3D analysis of cell morphology
To segment cells in 3D, we initialized one snake per cell in one of the planes of the image stack. After energy minimization, snakes were projected onto the adjacent z-planes using optical flow. This process was repeated in all time points of the movie, thus tracking cells in 3D and over time. We applied a Gaussian filter (σ=0.36 μm) to smoothen the final contours. Reconstructed cells were stretched fivefold along the z-axis for visualization.
To quantify Abl accumulation at the wound margin, we wounded embryos expressing myosin:mCherry and Abl:GFP. We used MEDUSA to delineate the wound based on the myosin signal. The wound margin mask was a three-pixel-wide (0.5 μm) dilation of the wound outline obtained with MEDUSA. We overlaid the wound mask on the Abl:GFP images, and we quantified the mean fluorescence of the pixels under the wound outline. Intensity values were background-subtracted using the image mode as background value and corrected for photobleaching by dividing by the mean image intensity at each time point. To quantify the increase of fluorescence during wound repair, intensities were normalized to the mean pixel value before wounding within the wounded region. The data were further normalized to the value in the first time point in which the purse string was detected in all movies analyzed (7 min after wounding) to compare across embryos and molecules.
For the analysis of fluorescence dynamics in single cell edges, points delimiting edges were annotated on the MEDUSA segmentation. We used linear interpolation to quantify fluorescence with subpixel resolution at 1000 evenly spaced points along each edge. Intensities were background-subtracted with the mean pixel value outside the embryo and divided by the mean image intensity to normalize for photobleaching. Points were averaged according to their relative position within the edge to normalize for changes in edge length. Vertex intensity was calculated as the average value of the first three points or the last three points in the 1000-point sequence for all edges. Interface intensity was the average of the central 200 points.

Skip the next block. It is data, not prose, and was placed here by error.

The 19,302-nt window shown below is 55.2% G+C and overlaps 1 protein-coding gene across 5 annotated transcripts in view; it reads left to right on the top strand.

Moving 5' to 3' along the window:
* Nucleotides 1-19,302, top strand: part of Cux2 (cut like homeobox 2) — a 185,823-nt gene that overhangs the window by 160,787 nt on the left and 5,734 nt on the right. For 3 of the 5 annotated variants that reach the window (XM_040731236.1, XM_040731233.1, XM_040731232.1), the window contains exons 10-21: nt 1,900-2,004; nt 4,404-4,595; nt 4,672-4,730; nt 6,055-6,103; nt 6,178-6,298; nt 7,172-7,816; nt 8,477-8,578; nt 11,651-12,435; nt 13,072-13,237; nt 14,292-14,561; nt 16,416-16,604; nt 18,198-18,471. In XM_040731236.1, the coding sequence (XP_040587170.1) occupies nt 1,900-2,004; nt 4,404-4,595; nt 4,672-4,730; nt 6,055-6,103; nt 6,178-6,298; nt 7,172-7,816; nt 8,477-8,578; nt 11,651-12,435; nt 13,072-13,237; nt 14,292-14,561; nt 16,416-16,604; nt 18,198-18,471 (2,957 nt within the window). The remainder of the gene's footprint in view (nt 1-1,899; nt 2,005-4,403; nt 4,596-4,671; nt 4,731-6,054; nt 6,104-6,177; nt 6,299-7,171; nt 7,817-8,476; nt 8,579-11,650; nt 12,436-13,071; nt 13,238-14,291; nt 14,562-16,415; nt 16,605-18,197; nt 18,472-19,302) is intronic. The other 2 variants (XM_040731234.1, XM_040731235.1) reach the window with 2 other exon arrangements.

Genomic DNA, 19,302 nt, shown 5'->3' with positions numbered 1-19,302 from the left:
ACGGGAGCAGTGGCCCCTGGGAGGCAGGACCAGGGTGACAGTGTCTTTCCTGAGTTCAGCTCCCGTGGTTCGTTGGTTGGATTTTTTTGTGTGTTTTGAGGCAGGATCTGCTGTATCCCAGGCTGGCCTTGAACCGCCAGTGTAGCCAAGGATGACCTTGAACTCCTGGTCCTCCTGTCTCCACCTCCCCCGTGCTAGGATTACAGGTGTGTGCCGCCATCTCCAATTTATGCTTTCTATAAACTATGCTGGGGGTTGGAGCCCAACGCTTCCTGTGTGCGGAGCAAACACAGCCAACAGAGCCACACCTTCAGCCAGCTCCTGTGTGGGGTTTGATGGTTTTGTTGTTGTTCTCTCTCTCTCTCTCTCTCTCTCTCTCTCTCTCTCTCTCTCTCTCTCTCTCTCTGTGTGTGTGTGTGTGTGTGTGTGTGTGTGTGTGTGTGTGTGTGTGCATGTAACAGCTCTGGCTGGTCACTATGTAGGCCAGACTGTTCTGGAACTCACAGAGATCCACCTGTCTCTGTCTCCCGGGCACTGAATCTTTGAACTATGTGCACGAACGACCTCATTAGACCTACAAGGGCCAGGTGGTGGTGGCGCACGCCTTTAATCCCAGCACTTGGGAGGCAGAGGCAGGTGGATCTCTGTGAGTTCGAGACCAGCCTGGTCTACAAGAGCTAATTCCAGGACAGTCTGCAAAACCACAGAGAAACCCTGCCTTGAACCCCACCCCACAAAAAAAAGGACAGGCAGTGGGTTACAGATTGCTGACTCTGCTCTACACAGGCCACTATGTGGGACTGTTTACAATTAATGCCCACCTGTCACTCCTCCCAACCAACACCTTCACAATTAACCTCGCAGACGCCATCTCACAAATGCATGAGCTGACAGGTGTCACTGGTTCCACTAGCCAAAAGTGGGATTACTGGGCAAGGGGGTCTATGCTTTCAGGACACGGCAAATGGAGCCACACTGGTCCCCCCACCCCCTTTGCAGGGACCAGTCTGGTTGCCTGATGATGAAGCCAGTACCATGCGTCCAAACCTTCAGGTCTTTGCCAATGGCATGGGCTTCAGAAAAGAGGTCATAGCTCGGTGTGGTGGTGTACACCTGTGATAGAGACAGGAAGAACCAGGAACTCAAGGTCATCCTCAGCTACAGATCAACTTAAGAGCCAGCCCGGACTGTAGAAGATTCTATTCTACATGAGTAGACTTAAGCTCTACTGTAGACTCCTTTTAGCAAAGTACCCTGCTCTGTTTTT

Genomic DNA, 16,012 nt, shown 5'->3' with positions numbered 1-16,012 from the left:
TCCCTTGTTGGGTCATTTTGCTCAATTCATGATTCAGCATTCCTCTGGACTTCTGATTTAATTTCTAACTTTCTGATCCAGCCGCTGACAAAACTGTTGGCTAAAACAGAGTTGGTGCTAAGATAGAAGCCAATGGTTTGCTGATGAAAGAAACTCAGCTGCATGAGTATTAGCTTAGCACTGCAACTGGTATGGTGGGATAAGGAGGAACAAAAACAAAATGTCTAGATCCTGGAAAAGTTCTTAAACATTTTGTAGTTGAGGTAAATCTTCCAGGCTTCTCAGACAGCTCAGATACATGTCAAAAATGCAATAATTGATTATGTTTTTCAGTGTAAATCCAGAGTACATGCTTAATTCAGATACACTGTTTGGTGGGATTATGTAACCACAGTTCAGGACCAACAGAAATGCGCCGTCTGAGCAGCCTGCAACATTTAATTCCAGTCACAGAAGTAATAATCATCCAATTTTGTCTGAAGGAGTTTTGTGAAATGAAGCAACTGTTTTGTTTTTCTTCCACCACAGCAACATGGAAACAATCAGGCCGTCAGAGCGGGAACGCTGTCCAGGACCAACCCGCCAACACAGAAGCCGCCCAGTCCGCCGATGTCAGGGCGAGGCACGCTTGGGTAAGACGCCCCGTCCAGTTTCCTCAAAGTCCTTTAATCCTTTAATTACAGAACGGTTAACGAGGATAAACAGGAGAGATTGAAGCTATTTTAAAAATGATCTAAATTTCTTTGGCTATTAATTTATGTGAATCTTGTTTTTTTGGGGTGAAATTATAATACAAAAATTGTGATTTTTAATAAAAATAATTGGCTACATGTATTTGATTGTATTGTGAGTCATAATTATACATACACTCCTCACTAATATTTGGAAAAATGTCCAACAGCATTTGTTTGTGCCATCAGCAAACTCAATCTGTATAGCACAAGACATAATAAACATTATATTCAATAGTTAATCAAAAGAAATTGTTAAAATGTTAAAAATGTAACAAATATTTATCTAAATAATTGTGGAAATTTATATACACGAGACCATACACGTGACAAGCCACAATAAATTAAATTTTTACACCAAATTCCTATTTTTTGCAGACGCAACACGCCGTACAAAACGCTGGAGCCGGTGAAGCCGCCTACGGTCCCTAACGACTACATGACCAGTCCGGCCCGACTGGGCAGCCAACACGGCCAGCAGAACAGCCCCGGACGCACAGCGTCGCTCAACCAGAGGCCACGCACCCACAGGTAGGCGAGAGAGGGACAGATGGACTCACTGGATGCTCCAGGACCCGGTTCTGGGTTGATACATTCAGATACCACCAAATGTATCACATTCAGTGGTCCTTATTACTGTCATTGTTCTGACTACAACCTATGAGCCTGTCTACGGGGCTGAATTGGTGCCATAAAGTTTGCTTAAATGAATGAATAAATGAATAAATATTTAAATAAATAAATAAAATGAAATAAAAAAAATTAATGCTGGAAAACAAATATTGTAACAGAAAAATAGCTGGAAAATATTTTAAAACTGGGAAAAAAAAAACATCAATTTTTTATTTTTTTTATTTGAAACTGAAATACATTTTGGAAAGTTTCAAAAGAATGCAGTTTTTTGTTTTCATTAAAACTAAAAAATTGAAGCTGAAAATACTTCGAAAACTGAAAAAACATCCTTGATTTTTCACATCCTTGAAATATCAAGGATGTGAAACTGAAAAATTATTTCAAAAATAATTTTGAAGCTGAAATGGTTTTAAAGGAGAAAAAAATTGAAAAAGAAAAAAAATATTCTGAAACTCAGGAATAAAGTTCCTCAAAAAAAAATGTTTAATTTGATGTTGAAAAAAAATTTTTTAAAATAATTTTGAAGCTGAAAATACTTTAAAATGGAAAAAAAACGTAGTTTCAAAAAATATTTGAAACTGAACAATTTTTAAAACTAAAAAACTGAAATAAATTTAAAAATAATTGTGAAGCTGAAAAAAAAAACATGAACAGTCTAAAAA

To measure actin organization, we imaged wound closure in embryos expressing GFP:moesin. We divided the purse string into quadrants and calculated the actin intensity in each quadrant as the mean pixel value under a three-pixel-wide (0.6 μm) dilation of the MEDUSA segmentation. We quantified heterogeneity in the actin distribution as the standard deviation of the quadrant values at each time point. We quantified protrusive activity by creating an annular mask inside the wound with a width of 2.5 μm and measuring the fraction of pixels under the mask with values above an intensity threshold (supplementary material Fig. S5). To create the mask, we dilated the wound outline obtained with MEDUSA and selected the pixels that were not part of the original wound delineation and were inside the wound. The intensity threshold was the mean image intensity plus one-and-a-half standard deviations.
To compare sample variances, we used the F-test (Glantz, 2002). To compare sample means, we used Student's t-test, applying Holm's correction when three or more groups were considered. Apical volume and surface area changes were evaluated using a paired t-test. To compare time curves, we used the area under each curve as the test statistic. Error bars indicate the standard error of the mean (s.e.m.).
We are grateful to Jennifer Zallen for providing reagents and access to her confocal microscope. We thank Stephanie Ellis, Tony Harris, Miranda Hunter, Anna Kobb, Will Ryu and Guy Tanentzapf for comments on the manuscript, and François Fagotto for useful discussions. Flybase provided important information for this study.
T.Z.-C. and R.F.-G. developed the initial ideas for this study, analyzed the data and prepared the manuscript. T.Z.-C., M.T., E.J.L. and R.F.-G. performed the experiments. All authors provided comments before submission.
This work was supported by an Ontario Trillium Scholarship to T.Z.-C., a Connaught Fund New Investigator Award to R.F.-G., and grants from the University of Toronto Faculty of Medicine Dean's New Staff Fund, the Canada Foundation for Innovation [#30279], the Ontario Research Fund and the Natural Sciences and Engineering Research Council of Canada Discovery Grant program [#418438-13 to R.F.-G.].
The authors declare no competing financial interests.